• Reduced ability to function during events and activities at home or with friends, in school, extracurricular activities, and in other hobbies or interests
  • Feelings of worthlessness or guilt
  • Impaired thinking or concentration
  • Thoughts of death or suicide

Not all children have all of these symptoms. In fact, most will display different symptoms at different times and in different settings. Some children may continue to function reasonably well in a structured environment, most with significant depression will suffer a noticeable change in social activities, loss of interest in school and poor academic performance or a change in appearance.

School phobia, school avoidance and school refusal are terms that describe an anxiety disorder in children who have an irrational, persistent fear of going to school. Their behaviour is different from children who are truant and express no apprehension about missing school. Children who have school avoidance want to be in close contact with their parent, whereas truants do not. School phobic children are often insecure, sensitive and do not know how to cope with their emotions. They appear anxious and may become physically ill at the thought of attending school.

Most children object to going to school at one time or another. However, a school phobic child often misses many days for vague reasons. Parents should be concerned if their child appears irrationally anxious, depressed, scared, and/or regularly says that he or she feels too sick to attend class.

When it comes to being frightened, everybody is afraid of something. Some children don’t like the dark, others hate nightmares and scary movies and then there are those who want to run away from mean dogs, snakes and creepy crawly spiders. Whilst experiencing fear is stressful to children and parents alike, it should not be minimised. A part of normal development, being afraid is a sign that they are gaining awareness of the world and trying to make sense of it. However, it’s a hard balance but telling your child they shouldn’t be scared will only upset them more, but if they can see a parent’s confidence, that will help them start to believe—on a deep, nonverbal level—that there’s nothing to fear.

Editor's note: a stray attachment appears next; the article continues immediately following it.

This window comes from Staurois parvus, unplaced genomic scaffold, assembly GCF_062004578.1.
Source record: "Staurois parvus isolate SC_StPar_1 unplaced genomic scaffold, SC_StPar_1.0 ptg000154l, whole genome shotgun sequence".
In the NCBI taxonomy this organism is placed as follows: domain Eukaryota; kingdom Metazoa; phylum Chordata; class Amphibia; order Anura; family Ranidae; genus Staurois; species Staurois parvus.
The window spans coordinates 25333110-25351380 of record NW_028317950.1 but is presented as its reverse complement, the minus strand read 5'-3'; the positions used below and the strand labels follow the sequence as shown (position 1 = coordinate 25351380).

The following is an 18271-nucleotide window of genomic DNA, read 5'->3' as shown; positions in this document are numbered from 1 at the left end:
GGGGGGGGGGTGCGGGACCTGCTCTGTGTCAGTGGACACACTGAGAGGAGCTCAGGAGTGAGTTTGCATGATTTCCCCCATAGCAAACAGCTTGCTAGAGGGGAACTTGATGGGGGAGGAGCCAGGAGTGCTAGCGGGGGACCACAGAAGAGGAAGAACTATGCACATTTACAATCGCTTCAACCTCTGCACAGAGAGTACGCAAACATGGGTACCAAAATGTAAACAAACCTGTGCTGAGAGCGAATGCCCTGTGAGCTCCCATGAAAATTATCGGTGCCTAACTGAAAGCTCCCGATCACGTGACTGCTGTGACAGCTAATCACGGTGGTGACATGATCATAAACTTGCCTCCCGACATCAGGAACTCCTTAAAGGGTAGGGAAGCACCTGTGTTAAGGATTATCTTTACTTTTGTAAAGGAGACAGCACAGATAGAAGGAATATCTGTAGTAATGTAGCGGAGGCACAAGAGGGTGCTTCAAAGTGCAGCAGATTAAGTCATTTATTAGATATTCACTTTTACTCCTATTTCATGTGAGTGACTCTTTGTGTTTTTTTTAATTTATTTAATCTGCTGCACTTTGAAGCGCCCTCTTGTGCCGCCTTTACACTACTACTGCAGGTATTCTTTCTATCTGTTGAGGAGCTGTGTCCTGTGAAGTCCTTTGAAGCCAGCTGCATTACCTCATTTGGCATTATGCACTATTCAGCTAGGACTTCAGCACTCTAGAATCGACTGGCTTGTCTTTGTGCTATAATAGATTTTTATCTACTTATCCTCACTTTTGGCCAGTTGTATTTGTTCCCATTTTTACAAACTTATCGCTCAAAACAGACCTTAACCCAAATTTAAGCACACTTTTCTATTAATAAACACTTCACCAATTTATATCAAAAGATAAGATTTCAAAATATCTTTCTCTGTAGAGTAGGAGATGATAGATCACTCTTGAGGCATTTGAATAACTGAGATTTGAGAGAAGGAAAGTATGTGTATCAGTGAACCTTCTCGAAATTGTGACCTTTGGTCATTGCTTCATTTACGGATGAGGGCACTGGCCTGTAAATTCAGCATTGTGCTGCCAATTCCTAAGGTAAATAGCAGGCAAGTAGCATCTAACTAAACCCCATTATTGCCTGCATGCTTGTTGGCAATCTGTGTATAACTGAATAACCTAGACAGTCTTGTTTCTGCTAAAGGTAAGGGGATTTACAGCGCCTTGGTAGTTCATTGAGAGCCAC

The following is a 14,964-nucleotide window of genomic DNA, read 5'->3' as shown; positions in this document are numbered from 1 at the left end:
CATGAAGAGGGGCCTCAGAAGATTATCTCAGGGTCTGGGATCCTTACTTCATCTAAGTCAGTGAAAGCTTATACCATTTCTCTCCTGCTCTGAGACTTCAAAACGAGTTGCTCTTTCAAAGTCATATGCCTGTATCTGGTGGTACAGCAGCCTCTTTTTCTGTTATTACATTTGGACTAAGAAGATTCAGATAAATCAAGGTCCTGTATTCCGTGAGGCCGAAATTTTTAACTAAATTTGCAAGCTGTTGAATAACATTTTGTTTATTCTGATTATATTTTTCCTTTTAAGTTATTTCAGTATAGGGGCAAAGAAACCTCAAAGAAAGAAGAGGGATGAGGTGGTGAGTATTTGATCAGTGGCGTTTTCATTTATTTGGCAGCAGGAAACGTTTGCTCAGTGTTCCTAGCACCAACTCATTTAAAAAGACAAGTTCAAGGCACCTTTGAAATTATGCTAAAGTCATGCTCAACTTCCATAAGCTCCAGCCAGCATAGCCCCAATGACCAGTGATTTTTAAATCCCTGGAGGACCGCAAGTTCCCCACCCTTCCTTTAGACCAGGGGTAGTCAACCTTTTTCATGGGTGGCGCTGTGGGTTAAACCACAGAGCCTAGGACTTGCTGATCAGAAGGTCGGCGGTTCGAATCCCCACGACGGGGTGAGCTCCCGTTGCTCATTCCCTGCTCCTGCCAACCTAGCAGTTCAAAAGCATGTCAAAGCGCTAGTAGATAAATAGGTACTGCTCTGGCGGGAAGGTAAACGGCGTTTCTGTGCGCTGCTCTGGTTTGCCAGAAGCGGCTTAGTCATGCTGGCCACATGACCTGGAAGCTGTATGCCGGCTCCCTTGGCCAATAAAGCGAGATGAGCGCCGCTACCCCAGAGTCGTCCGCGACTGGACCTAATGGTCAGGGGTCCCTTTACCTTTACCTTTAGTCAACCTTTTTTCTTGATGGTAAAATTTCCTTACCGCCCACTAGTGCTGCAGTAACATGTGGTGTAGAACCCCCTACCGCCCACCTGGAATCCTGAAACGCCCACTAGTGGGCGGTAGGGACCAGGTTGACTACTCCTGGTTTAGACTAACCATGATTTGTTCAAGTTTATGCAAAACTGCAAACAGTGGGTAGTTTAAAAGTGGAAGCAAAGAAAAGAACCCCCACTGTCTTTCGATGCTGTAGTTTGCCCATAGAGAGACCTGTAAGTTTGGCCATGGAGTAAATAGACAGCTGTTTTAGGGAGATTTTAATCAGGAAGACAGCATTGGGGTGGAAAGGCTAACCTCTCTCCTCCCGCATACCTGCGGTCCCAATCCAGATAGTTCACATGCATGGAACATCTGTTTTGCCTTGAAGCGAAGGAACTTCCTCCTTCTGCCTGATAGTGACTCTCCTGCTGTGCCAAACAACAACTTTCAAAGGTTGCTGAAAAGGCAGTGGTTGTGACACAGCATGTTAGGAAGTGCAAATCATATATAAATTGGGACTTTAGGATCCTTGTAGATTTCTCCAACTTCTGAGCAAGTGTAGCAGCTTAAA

Sometimes, a physical response will help when your child is beyond words. Most parents know this instinctively. If your child is terrified and panicking, you automatically comfort them physically – you pick them up, hold them tight, maybe rock them or pat their back.

Physical comfort is more effective at diffusing panic because it counteracts the way that fear affects a child’s body. The mind-body connection is so powerful, emotions can be changed by stopping the body from reacting to those emotions. For example, holding a child’s hands and warming them to bring the blood back to their hands. This will cause their heart rate and breathing to slow down, because their body will recognise that the need for flight-or-fight is gone.

Once a child is out of the panic zone of fear, physical activities can help them grow more calm and reset their mental state. For example:

  • Rhythmic, steady motion like rocking in a chair, swinging in a hammock, or bouncing on a trampoline helps release tension and calms their mind.
  • Physical exertion like running or doing jumping jacks can help relaxation.
  • Calm, rhythmic activities like pouring sand or doing yoga poses help self-regulation.

Above all, make it clear that you will always be there to protect your child and that they know they are loved.

If your child is showing signs of extreme emotions or feelings, you should seek the advice of a doctor or other suitably qualified professional.